GPS Devices Taken from Captured US Naval Boats Working, Iran Says
The U.S. Navy said Monday that the 10 American sailors aboard two patrol craft seized at gunpoint by Iran last week had "deviated" from their assigned route although Iran claimed that the sailors' GPS devices were in working order.
A timeline on the international incident that threatened to unravel the nuclear deal with Iran and the swap of prisoners left unclear how the patrol craft became lost in the Persian Gulf on a routine daylight move between Kuwait and Bahrain.
There was also a "mechanical issue" aboard one of the boats but "it's not clear the crew was aware of their exact location" when two small Iranian craft approached with Iranian Revolutionary Guards aboard brandishing weapons, U.S. Naval Forces Central Command said in a statement.
Statements Monday issued by Iran's legislature added to the mystery of how the sailors came to be stopped in the water three miles inside Iran's territorial waters off Farsi island in the middle of the Persian Gulf.
Defense Secretary Ashton Carter and other high-ranking officials said last week that a "navigational error" appeared to be the cause and suggested that an equipment malfunction may have sent the boats off course.
However, a statement from Iran's parliament cited Iranian Revolutionary Guard Corps officials as saying that the U.S. sailors should have been aware of their location.
"The coordinates recorded on the GPS devices taken from the 10 U.S. marines (sic) confirmed their trespassing" into waters off heavily-guarded Farsi island, the semi-official Fars news agency reported of the parlimentary statement.
The statement from U.S. Naval Forces Central Command said, "A post-recovery inventory of the boats found that all weapons, ammunition and communication gear are accounted for minus two SIM cards that appear to have been removed from two hand-held satellite phones."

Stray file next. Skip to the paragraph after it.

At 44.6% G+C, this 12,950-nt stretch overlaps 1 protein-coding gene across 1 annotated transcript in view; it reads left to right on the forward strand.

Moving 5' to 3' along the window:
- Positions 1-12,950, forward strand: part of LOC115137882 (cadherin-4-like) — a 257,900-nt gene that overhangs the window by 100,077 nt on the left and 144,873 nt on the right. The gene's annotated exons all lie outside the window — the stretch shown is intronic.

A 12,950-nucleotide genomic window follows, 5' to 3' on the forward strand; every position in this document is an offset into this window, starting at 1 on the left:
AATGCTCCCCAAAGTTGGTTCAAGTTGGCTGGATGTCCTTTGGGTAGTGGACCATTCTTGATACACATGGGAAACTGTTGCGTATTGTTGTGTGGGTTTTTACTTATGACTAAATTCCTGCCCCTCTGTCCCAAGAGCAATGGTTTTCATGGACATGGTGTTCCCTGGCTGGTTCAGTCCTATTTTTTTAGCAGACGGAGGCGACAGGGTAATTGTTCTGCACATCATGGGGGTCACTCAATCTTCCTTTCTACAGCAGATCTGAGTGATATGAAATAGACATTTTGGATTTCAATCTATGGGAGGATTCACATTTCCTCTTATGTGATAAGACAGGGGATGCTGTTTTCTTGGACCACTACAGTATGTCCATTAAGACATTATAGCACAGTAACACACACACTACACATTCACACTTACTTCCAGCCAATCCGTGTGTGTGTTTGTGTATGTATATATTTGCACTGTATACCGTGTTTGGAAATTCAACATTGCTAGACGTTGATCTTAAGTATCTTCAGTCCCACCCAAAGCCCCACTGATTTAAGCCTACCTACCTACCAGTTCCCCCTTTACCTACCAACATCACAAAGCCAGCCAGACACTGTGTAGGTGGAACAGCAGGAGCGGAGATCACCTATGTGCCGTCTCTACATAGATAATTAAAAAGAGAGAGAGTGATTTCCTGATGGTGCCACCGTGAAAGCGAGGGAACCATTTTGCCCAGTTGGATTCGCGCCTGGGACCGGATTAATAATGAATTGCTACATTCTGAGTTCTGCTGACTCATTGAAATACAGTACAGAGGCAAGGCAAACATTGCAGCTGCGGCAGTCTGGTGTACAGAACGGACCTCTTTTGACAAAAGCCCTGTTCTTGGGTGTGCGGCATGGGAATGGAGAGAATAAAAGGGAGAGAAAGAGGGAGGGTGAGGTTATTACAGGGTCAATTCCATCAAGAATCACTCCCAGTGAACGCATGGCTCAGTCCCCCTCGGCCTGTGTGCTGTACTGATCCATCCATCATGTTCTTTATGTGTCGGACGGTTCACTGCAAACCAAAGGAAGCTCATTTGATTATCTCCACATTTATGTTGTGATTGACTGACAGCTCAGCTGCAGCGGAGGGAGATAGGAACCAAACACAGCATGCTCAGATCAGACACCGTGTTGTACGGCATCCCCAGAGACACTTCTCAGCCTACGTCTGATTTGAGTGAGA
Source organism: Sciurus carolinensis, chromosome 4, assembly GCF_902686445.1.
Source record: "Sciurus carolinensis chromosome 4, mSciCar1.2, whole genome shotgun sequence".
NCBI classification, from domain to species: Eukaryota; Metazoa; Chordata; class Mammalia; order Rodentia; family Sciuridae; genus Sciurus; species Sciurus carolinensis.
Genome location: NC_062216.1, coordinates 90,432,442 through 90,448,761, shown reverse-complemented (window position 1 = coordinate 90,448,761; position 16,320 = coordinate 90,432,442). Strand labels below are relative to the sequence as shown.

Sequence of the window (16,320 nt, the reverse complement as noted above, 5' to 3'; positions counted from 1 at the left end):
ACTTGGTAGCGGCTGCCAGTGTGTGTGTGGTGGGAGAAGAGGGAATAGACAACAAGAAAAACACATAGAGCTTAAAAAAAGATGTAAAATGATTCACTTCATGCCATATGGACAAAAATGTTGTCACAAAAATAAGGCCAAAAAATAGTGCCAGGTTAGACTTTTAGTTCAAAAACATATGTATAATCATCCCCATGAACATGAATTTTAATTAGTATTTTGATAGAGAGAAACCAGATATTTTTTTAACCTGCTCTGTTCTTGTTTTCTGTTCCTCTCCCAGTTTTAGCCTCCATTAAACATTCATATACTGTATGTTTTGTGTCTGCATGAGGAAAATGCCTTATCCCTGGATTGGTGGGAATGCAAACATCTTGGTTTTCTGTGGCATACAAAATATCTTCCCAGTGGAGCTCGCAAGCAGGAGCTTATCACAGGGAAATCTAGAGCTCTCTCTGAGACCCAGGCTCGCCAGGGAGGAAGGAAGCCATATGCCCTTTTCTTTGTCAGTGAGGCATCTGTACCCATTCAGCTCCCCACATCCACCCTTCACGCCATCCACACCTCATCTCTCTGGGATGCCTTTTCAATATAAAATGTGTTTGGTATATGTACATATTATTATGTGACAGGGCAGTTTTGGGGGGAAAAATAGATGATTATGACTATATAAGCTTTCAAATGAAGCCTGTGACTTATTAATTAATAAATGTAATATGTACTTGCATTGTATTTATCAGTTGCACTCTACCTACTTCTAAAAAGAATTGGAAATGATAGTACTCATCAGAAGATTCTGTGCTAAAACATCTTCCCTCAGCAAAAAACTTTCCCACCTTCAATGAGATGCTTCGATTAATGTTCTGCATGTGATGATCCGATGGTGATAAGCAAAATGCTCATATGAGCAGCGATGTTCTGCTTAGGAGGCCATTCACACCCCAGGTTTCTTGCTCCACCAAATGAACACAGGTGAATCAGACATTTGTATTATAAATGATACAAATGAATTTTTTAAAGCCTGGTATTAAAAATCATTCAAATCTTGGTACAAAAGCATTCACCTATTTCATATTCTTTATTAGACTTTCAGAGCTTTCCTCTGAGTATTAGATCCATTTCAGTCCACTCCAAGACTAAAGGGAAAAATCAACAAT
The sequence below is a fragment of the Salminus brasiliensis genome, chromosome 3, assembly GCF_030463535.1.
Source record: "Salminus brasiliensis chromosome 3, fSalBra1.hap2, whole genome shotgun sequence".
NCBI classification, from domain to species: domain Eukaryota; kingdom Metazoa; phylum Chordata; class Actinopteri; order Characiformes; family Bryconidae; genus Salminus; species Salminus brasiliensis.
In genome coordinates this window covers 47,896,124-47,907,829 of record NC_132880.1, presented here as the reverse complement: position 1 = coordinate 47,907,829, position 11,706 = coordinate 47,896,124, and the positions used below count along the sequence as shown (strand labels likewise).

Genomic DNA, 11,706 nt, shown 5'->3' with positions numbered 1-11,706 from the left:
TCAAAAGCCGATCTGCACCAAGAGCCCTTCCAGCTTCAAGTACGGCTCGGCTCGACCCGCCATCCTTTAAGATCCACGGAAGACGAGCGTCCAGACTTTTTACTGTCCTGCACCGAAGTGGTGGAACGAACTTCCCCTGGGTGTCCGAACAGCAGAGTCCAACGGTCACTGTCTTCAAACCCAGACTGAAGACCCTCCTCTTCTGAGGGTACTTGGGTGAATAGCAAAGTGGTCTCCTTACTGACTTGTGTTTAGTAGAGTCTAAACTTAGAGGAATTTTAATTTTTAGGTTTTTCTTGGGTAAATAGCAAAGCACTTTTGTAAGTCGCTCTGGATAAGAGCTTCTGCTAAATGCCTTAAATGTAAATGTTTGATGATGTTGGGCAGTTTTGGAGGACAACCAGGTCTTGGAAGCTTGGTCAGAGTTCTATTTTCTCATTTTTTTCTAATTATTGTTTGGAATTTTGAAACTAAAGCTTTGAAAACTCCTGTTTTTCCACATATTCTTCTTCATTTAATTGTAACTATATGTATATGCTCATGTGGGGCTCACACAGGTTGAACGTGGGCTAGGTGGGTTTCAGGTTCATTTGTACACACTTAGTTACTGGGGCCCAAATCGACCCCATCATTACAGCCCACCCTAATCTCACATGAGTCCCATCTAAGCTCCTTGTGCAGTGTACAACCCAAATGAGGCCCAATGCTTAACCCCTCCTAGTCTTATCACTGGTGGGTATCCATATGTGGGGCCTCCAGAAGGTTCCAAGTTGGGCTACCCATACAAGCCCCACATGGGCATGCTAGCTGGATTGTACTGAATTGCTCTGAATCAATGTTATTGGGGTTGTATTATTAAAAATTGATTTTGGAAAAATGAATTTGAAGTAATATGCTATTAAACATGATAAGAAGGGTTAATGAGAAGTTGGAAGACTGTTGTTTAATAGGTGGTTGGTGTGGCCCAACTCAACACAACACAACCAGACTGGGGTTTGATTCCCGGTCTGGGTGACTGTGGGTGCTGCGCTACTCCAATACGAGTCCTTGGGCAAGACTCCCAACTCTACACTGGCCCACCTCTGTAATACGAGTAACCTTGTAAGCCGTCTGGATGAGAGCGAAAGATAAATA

Photos and video of the incident released by Iranian media had shown numerous automatic weapons and belts of ammunition being confiscated by the Iranians and lined up as a display on the deck of one of the captured boats.
In giving the timeline, the command said it was only preliminary and a full account would come from an investigation that began on Jan. 14, the day after the two boats and the 10 sailors, including nine males and one female, were returned and were picked up by the U.S. guided-missile cruiser Anzio.
It was unclear whether the 10 sailors, who were all reported in good health and undergoing debriefings, would face any disciplinary action.
The timeline made no mention of the sailors being forced to kneel, hands clasped behind their heads, or the apparent apology for the "mistake" in straying into Iranian waters made by one of the sailors and shown on Iranian media.
The two 49-foot Riverine Command Boats left Kuwait en route to the Navy's Fifth Fleet headquarters in Bahrain, a trip of about 290 miles, at 12:53 a.m. Iran time, the command said.
"The planned transit path for the mission was down the middle of the Gulf and not through the territorial waters of any country other than Kuwait and Bahrain," the command said. A refueling rendezvous with the Coast Guard Cutter Monomoy was planned for 5 p.m. local time.
Ten minutes after the scheduled refueling was supposed to have taken place, the command "received a report that the RCBs were being queried by Iranians."
At approximately 5:29 p.m., the command "was advised of degraded communications with the RCBs." At 5:45 p.m., the command "was notified of a total loss of communications with the RCBs," indicating they were in Iranian custody.